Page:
Labor Expectations Are Lowering, but It Shouldn’t Be at the Expense Of a Tip

By Emma Pratt

espratt8@mail.ccsf.edu 

 

I was rightfully disheartened when the customer in front of me at the ice cream shop opted not to leave a tip. Eagerly leaning over their shoulder, trying to decide on the perfect flavor combination for my double scoop waffle cone, I flinched when they selected the no tip option on a pin pad that gave all the freedom of entering any tip amount. In my astounded state, I exclaimed my disapproval of their choice. My comment went unnoticed amongst the bustling crowd of ice cream goers. I was suddenly reminded that Americans regard the age-old custom of tipping with an age-old mentality.

 

Customer service workers shouldn’t have to provide exceptional, or even above-average service, to receive a tip. Doing the bare minimum at work is fine, and is even becoming a popular mentality across many fields of labor.

 

“An Honest Wage” by JT Wildfeuer.

Let’s not get this backward – tipping culture in America is rooted in classism. It comes from attempts to justify unpaid labor. However, the modern fight against tipping is one that pretends to be liberating. It leans on the dark history of tipping in the wrong ways. It’s argued that if employers paid employees enough, then customers wouldn’t be made to feel as though their tip is patching a hole in a broken system. Customers feel their tips supplement an income that should come from the employer. Sure, the system is broken – but when you don’t tip, you’re making the hole bigger – you’re breaking it even more. By denying someone’s ability to earn above minimum wage, you’re dividing the already ginormous gap between customer service workers and the rest of us.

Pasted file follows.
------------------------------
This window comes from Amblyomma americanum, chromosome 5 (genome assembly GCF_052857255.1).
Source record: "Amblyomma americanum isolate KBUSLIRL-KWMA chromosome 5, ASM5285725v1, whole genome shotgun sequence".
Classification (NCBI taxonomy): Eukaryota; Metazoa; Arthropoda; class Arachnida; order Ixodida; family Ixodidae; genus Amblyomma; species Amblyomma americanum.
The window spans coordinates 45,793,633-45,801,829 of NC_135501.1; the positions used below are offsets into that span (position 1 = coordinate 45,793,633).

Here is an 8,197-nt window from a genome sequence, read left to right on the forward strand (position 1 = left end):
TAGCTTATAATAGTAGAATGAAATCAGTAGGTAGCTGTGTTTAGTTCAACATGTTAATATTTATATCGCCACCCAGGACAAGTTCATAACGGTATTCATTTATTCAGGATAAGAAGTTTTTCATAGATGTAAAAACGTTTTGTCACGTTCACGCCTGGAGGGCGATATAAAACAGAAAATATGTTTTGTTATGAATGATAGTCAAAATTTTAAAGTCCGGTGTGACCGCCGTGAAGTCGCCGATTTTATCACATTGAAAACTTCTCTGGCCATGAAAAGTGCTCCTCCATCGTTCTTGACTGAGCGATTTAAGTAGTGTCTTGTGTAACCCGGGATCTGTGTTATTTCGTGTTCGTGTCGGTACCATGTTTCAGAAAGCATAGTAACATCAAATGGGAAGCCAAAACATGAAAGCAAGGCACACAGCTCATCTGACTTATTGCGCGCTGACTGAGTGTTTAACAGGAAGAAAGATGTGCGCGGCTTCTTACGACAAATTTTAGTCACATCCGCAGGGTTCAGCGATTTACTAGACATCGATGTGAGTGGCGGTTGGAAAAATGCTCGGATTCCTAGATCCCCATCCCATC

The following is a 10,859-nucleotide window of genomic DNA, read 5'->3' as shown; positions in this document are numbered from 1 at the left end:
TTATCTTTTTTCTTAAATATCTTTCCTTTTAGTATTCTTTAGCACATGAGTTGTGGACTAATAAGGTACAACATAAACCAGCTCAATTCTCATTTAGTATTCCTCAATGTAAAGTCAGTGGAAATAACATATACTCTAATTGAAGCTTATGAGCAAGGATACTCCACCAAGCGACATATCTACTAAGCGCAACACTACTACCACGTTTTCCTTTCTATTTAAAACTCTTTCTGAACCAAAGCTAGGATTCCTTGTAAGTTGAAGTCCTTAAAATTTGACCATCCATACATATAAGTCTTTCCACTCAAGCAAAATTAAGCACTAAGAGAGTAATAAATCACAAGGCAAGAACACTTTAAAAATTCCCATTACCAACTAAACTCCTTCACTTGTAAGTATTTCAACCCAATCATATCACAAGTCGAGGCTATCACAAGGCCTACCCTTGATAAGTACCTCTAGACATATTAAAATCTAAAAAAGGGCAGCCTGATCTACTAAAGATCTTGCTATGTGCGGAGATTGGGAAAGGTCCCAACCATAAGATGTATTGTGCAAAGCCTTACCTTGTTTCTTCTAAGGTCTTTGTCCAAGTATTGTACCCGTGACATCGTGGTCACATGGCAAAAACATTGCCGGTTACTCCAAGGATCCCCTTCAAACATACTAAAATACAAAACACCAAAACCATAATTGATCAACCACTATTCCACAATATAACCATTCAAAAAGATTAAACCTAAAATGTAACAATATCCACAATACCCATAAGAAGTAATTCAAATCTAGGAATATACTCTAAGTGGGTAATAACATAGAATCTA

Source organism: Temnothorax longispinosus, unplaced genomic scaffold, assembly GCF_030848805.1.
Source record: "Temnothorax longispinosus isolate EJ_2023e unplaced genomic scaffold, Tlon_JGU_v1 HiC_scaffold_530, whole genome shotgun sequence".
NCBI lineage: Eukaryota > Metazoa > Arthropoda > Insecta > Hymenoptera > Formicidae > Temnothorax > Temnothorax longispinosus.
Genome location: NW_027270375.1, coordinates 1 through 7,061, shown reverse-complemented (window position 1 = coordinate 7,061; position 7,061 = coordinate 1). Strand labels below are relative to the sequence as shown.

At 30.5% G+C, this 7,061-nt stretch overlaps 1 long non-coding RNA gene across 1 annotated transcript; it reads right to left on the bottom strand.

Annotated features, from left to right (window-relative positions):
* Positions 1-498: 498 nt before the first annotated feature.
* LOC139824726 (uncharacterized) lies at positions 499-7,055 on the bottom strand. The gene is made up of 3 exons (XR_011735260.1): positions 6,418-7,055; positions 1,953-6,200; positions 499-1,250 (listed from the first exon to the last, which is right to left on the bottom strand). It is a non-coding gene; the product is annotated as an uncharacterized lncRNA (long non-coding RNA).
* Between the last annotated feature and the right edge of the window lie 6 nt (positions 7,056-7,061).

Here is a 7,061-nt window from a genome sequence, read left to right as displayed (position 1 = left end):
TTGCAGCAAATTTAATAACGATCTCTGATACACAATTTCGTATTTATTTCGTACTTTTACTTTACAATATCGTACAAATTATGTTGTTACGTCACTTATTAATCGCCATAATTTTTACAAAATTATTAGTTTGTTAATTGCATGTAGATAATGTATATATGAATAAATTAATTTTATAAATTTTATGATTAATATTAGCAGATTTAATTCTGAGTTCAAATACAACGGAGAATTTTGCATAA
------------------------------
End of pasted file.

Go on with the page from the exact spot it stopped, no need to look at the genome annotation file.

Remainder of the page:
So the sentiment for tippers and non-tippers alike is much the same: we want employees to be paid for their labor. Yet we disagree about the way to get there. If we again fall down the dark tunnel of the history of tipping in this country, we’ll find that tipping is based on the idea of servitude. It can contribute to aristocratic behavior by giving power to one’s ability to judge another’s worthiness of being paid. Gone should be days that we enter a restaurant and decide we’re there to critique the server’s performance; after all, we’re there to make a mutual transaction, not to be hand-fed grapes. 

 

Corporate America is having success in lowering the bar in terms of workplace expectations, without any grievances to a change in salary for employees. The same should happen in industries that rely on tips as a large or main part of employee income, hence the need to tip despite how you rate your waiter’s ability to perform their job. 

 

From the corporate world to the realm of customer service, we’ve all come to realize that too much has been expected of us. We deserve to be paid without going above and beyond. With this shift in workplace mentality, we can turn a page in the history tipping book and liberate people by tipping them; by disregarding the oppressive frame of mind that once created such an act.

 

Perhaps my fellow ice cream lover felt they were doing the right thing by leaving no tip for the ice cream scooper. They believe in a future which pays fairly, a future that values labor despite judgment about who’s giving it or how well they’re doing it. I believe in these things too. I trudged through the gloomy woods that is the history of tipping in America, and I came out the other side with some change. That’s why I tip the ice cream scooper. 

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